Eating lots of colorful foods such as bell peppers and strawberries that have high flavonoid content could slow cognitive decline according to a new research study.
People who consumed about 600mg, about .02 ounces, of flavonoids in a day have a 20% lower risk of cognitive decline than those who ate just 150mg, about .005 ounces per day. This according to a study published recently by the American Academy of Neurology journal.
3.5 ounces, 100 grams, of strawberries has about 180 mg, .006 ounces, of flavonoids. An apple has about 113mg, .003 ounces, of flavonoids the study stated.
Flavonoids are a collection of compounds that have strong antioxidant properties. They are commonly found in many fruits and vegetables study authors stated.
Any damage to the brain’s blood supply will be a major contributor to cognitive decline, that anti-inflammatory properties of flavonoids help protect the blood supplies.
While many may already consider the tomato a perfect summer food, during a heatwave which was struck the much of the US over the past few weeks the tomato proves its worth as being more than worthy for summer eating.
Tomatoes are already great for you. A raw tomato is a good source of lycopene, an important antioxidant as well as containing vitamin C, potassium and folate. And all you have to do is bite into one!
While cooking tomatoes does boos the lycopene content there is still plenty in an uncooked tomato to benefit you. If you want to boost your antioxidant intake eat them with a little olive oil. The little bit of fat will help increase lycopene absorption.
Additionally, tomatoes are a water heavy food which will help keep you hydrated.
It only takes a little effort with a knife and you can turn tomatoes into the “meat” of a meal by using them on sandwich or salad or just enjoying them all by themselves. Something like a bacon, lettuce and tomato sandwich takes little effort.
Tomatoes provide all of this without the discomfort of hot kitchen!
While it might seem like common sense that hot weather stresses our bodies, even more if there is high humidity. If we don’t take precautions it can be dangerous and even lethal to over work our bodies in the heat.
Despite this feeling like common sense the number of deaths related to participating in sports during high heat has doubled in the US since 1975 (National Institutes of Health). The US CDC reported that about 650 people die from extreme heat every year.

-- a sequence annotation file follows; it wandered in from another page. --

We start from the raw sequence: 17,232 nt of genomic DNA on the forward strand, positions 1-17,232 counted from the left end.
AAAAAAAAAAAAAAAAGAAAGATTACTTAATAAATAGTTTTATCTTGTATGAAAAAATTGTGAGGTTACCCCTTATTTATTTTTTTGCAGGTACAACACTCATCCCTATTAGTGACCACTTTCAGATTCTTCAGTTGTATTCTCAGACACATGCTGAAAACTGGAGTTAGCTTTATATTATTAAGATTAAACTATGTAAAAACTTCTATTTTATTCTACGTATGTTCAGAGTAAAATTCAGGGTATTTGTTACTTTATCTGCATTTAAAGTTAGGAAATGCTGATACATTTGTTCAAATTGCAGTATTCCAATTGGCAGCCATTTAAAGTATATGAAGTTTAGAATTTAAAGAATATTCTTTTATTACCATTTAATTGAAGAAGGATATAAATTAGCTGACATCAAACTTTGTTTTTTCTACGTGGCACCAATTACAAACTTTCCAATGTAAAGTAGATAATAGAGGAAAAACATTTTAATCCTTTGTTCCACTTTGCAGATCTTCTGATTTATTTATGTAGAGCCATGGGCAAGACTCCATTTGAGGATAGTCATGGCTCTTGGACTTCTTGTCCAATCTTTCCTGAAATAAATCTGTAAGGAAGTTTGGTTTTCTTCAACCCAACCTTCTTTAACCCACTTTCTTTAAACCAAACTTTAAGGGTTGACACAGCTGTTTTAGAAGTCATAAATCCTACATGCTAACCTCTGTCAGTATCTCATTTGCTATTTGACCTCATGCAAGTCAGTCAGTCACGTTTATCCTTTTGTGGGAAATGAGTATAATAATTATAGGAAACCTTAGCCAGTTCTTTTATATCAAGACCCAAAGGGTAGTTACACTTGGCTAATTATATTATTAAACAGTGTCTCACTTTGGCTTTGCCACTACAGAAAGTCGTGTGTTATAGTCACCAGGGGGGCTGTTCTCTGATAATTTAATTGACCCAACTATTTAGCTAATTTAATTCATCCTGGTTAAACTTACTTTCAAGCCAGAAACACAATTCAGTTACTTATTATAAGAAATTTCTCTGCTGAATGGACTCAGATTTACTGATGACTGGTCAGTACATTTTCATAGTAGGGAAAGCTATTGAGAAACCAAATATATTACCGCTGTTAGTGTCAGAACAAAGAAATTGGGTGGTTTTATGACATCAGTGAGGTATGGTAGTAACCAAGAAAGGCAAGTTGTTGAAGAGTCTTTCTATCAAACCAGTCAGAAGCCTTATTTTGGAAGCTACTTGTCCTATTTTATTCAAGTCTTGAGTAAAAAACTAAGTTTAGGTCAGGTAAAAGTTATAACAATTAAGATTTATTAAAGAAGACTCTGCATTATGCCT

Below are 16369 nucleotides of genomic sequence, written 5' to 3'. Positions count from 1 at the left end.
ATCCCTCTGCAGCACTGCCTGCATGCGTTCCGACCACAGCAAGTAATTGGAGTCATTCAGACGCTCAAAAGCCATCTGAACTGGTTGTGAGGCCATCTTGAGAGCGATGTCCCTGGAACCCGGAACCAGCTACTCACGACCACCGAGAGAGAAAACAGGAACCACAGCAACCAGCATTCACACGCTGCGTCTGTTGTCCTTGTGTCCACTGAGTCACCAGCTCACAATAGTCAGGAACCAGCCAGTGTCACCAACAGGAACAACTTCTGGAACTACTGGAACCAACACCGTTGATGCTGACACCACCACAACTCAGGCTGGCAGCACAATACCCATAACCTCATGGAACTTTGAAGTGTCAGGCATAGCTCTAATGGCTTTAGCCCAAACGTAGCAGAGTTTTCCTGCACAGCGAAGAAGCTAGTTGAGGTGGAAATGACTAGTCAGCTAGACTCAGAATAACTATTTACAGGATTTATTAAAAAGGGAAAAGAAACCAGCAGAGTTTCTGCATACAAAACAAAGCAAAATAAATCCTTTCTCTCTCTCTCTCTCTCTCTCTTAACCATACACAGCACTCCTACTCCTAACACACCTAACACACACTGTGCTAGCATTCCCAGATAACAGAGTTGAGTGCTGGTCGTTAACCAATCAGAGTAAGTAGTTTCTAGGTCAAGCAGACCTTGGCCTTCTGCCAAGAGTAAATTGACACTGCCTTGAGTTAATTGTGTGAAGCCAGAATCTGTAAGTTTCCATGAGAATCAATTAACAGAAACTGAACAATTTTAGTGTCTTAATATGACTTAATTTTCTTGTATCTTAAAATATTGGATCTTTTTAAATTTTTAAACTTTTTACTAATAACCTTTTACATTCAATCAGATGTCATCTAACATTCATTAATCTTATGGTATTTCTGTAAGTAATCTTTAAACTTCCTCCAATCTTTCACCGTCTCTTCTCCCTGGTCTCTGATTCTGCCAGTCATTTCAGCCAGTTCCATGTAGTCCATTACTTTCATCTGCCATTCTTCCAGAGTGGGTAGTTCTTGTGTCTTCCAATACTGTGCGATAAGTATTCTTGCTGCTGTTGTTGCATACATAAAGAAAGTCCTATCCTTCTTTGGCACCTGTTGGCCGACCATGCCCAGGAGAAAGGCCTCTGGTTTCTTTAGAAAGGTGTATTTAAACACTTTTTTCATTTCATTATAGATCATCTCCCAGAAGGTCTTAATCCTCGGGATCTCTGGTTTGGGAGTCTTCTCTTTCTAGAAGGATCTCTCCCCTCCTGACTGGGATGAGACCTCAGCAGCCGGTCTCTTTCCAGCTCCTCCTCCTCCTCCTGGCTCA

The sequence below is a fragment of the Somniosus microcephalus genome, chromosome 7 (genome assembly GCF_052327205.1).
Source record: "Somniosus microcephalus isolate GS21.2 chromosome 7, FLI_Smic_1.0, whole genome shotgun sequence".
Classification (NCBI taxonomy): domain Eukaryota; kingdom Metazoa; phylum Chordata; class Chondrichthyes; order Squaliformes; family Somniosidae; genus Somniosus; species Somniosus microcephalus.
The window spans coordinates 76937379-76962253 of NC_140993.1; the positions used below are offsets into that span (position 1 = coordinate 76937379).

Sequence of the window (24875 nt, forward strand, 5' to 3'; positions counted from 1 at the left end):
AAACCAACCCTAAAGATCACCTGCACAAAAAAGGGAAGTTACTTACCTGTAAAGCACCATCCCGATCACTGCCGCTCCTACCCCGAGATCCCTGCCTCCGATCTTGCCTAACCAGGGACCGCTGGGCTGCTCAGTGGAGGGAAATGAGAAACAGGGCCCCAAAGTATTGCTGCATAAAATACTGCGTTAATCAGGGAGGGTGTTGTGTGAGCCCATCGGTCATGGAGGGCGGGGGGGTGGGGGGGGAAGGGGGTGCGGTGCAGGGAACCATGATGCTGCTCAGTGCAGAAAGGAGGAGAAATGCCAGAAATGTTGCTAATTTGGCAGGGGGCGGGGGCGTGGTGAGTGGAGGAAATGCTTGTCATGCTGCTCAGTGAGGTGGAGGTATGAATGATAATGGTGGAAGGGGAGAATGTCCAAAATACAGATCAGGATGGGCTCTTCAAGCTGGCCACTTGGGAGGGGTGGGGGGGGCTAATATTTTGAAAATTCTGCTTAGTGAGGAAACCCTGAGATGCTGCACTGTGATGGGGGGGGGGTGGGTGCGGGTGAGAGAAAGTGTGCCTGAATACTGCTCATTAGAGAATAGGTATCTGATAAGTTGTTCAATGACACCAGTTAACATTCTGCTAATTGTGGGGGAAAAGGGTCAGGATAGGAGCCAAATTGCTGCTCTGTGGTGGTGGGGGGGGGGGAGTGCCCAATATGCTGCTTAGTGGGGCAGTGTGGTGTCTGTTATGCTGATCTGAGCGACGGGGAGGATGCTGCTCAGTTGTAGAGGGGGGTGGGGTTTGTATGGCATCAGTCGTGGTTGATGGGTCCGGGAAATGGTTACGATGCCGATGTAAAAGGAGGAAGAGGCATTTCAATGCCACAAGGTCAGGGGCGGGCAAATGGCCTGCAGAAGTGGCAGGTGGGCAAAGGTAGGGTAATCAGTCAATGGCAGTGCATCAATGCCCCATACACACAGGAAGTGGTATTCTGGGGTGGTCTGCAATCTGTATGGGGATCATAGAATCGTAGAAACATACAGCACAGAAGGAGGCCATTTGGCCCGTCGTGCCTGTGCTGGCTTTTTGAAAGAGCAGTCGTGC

If you are planning on any kind of outside activity in extreme heat keep the following in mind.
Consider the time of day. Generally speaking, between 10am-3pm is going to be the hottest part of the day and intense activity should be avoided during this time.
Knowing your risk level is important as well, things like diabetes, heart disease, high blood pressure or medication restrictions may make one at higher risk for heat related injury or death.
Your body may need to get used to the heat, so if transitioning to working out in the heat you may want to make your workouts less intense and shorter and build back up to your normal.
Keep hydrated! This doesn’t mean just drinking water but also consuming high water content foods before or after your workout.
Know the symptoms of heat distress like nausea, vomiting, cramps, weakness, or fatigue. Use the body system, have an activity partner and watch out of each other.
A JAMA journal study recently found that depressive symptoms have tripled in the US during the spread of the Covid-19 pandemic. High risk groups such as people under 30 and health care workers were even more likely to develop anxiety or depression because of the pandemic concluded a study from the Journal of Psychiatric Research.
Regular exercise like swimming, yoga, running, tai chi or weight training remains one of the best tools individuals have to improve their overall mood and general mental health.
A five year old meta-analysis of 23 controlled trials that regular exercise could be as effective of antidepressants and psychotherapy in treating depression.
Part of this is due to the creation of endorphins. However, exercise results in important structural changes to the brain. These changes take place in the hippocampus which is involved in the memory formation and emotional regulation.
Over time exercise like running and swimming reduces inflammation and increased nerve growth in the hippocampus. This will have positive effects on memory and mood, according to many studies. On the other hand, shrinking of the hippocampus has been demonstrated to be linked to development of mood disorders like depression or even the more serious bipolar disorder.
A new study has found that eating healthier may be as simple as not going to the grocery store as often.
Participants in the study who ordered groceries online spent less money on junk food compared to those who shopped in person. The study was published in the Journal of Nutrition Education and Behavior.
Researchers tracked 137 shopper’s spending over 44 weeks from either 2015-2016 or 2016-2017.People who shopped online spent on average about $2.50 less on unhealthy food purchases like candy and frozen desserts compared to those who shopped in stores.
While the study did not look at why this is so, researchers suggested some likely reasons such as opportunities for impulse purchases. Online shoppers avoided all the in-store marketing and other food stimuli.
The junk food and soda coolers at the checkout don’t exist online, they added.